IAEA rejects claims Iran will be allowed to self-inspect nuclear testing site

UN and Iran reportedly agreed deal to let Iranian inspectors conduct their own tests on the Parchin military base

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The Independent Online

The global nuclear watchdog has rejected claims Iran will be allowed to use its own inspectors to investigate a site suspected of being used to develop atomic weapons.

According to documents seen by the Associated Press, the UN has made a secret agreement with Tehran to uphold the conditions of the nuclear deal with the US and five other world powers in July.

AP reported that the deal would see Iranian inspectors send their findings about the Parchin military base, which is suspected conducting nuclear tests, to the UN’s International Atomic Energy Agency (IAEA).

The UN has insisted the arrangement complies with the conditions set out in the deal - conditions that must be met in order for Western powers to lift the economic sanctions against Iran.

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Iranians poured onto the streets to celebrate the deal with Western powers in July

The agreement was greeted by jubilation on the streets of Tehran, where years of trade sanctions have severely damaged the Iranian economy but led to a 10,000-strong, according to organisers, protest in New York from Americans worried about the threat to Israel.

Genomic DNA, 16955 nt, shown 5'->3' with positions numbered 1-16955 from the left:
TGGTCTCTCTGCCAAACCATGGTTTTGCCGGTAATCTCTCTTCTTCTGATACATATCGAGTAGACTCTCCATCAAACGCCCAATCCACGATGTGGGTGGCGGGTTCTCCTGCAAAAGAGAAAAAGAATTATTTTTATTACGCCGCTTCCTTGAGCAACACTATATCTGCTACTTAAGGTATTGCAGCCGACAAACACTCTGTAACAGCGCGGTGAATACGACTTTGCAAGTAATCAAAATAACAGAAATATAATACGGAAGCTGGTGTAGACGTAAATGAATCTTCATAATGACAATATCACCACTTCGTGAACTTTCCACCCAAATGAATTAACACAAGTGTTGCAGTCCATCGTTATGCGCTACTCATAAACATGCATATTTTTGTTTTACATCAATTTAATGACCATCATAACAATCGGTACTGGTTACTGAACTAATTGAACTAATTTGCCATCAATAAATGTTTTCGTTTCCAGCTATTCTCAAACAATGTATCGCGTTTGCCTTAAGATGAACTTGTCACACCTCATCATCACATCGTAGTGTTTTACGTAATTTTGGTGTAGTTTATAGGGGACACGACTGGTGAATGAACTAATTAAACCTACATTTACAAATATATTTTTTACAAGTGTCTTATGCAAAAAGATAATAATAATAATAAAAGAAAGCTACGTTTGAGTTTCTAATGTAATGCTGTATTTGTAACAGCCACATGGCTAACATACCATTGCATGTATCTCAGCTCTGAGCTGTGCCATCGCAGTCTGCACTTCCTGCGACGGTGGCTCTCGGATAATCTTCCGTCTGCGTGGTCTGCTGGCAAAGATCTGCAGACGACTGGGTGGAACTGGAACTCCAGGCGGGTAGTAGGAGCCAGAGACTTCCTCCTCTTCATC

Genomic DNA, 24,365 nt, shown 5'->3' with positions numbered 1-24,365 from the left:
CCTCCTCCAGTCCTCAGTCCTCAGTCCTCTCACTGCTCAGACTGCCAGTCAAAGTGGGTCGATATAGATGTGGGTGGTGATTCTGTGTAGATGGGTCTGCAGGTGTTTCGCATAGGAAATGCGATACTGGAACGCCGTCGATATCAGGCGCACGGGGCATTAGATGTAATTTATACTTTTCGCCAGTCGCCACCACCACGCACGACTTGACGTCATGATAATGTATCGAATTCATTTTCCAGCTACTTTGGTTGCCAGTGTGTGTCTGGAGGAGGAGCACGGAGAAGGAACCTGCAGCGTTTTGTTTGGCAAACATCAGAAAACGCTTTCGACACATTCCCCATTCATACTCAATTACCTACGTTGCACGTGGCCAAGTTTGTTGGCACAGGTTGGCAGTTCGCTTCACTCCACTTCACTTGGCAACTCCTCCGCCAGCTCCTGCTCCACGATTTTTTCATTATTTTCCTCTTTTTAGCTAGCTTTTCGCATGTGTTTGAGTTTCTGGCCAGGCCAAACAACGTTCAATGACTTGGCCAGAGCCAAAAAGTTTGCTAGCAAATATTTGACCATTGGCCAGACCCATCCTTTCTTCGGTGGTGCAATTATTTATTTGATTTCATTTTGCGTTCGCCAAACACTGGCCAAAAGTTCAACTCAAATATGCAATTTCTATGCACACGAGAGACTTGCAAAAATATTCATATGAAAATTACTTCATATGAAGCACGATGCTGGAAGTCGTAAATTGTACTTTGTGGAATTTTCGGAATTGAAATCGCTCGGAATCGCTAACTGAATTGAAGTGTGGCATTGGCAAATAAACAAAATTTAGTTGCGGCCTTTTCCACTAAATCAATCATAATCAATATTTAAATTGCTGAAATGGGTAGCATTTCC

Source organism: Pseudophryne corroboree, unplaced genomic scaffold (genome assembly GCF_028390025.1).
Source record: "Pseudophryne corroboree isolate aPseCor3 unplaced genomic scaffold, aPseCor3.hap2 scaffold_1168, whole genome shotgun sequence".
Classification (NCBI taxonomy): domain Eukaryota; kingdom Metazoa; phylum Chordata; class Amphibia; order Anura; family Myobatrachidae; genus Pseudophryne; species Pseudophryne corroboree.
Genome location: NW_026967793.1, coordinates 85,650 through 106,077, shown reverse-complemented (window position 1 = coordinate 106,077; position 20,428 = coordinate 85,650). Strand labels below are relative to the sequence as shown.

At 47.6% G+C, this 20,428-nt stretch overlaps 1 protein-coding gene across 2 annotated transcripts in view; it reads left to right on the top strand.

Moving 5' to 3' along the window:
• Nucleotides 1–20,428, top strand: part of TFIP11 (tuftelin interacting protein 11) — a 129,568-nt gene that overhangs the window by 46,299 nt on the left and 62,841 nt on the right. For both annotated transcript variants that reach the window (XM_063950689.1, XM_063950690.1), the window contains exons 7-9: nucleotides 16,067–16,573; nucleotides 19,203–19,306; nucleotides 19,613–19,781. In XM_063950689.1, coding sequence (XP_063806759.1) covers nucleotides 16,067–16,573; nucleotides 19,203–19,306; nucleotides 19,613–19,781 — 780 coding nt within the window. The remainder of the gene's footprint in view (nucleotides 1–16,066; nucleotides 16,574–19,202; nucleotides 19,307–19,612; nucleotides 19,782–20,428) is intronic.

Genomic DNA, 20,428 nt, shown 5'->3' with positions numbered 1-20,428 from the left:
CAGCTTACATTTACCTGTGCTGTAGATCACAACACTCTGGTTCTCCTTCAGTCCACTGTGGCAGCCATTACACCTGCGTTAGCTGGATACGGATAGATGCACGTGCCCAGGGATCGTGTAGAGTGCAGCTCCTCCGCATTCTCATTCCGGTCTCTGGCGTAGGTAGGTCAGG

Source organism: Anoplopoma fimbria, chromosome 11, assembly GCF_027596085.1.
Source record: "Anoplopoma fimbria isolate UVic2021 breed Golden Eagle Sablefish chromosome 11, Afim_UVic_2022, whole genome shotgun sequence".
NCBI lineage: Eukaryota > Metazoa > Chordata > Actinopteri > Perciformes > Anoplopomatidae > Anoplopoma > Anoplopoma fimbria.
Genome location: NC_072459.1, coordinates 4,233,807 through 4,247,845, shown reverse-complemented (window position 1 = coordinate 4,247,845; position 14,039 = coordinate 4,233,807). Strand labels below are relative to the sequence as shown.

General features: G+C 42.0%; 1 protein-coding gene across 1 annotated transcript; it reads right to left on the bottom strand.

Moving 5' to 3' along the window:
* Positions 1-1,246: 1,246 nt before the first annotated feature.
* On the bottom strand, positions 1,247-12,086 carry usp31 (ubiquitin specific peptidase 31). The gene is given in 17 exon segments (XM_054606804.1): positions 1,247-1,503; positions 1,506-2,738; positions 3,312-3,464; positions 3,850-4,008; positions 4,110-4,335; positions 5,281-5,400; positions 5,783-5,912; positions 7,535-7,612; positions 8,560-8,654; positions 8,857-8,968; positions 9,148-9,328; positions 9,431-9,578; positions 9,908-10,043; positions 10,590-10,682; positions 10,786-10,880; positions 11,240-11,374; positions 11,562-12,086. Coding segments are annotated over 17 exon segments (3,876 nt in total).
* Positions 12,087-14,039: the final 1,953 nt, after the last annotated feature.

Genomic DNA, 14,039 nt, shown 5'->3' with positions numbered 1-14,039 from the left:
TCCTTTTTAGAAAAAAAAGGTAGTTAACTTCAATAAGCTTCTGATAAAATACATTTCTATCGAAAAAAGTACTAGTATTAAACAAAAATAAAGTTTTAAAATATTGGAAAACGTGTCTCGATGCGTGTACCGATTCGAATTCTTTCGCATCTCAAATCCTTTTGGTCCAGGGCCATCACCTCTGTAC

The claims have led to further outrage from already sceptical Republican lawmakers in the US, who have complained that it is impossible to trust the Iranian regime.

Speaker of the House of Representatives, John Boehner said: “President Obama boasts his deal includes 'unprecedented verification.' He claims it's not built on trust. But the administration's briefings on these side deals have been totally insufficient - and it still isn't clear whether anyone at the White House has seen the final documents.” 

House Foreign Affairs Committee Chairman Ed Royce said: "International inspections should be done by international inspectors. Period."

The agreement reached between Iran and the IAEA was completely separate to the nuclear deal agreed with the Western powers, although they were briefed on its progress.

But a spokesman for the White House National Security Council, Ned Price, said the Obama administration was "confident in the agency's technical plans for investigating the possible military dimensions of Iran's former program. ... The IAEA has separately developed the most robust inspection regime ever peacefully negotiated."

And the claims were subsequently questioned by arms control expert Jeffrey Lewis, who told Vox: "The story was the Iranians would take the samples under some kind of IAEA monitoring.

"The details of that monitoring were not provided, so it's hard to say how weird that is. Some IAEA officials say that it's not unusual to let a country physically take the samples if there's an IAEA inspector present."

"The oldest Washington game is being played in Vienna. And that is leaking what appears to be a prejudicial and one-sided account of a confidential document to a friendly reporter, and using that to advance a particular policy agenda."

Israeli news website Haaretz noted that much of the detail initially included in the AP story was omitted from later versions, including the claim that Iranian scientists - rather than UN officials - would be inspecting air and soil samples at Parchin.

The site quoted IAEA Director General Yukiya Amano as saying "Such statements misrepresent the way in which we will undertake this important verification work."

Additional reporting by AP

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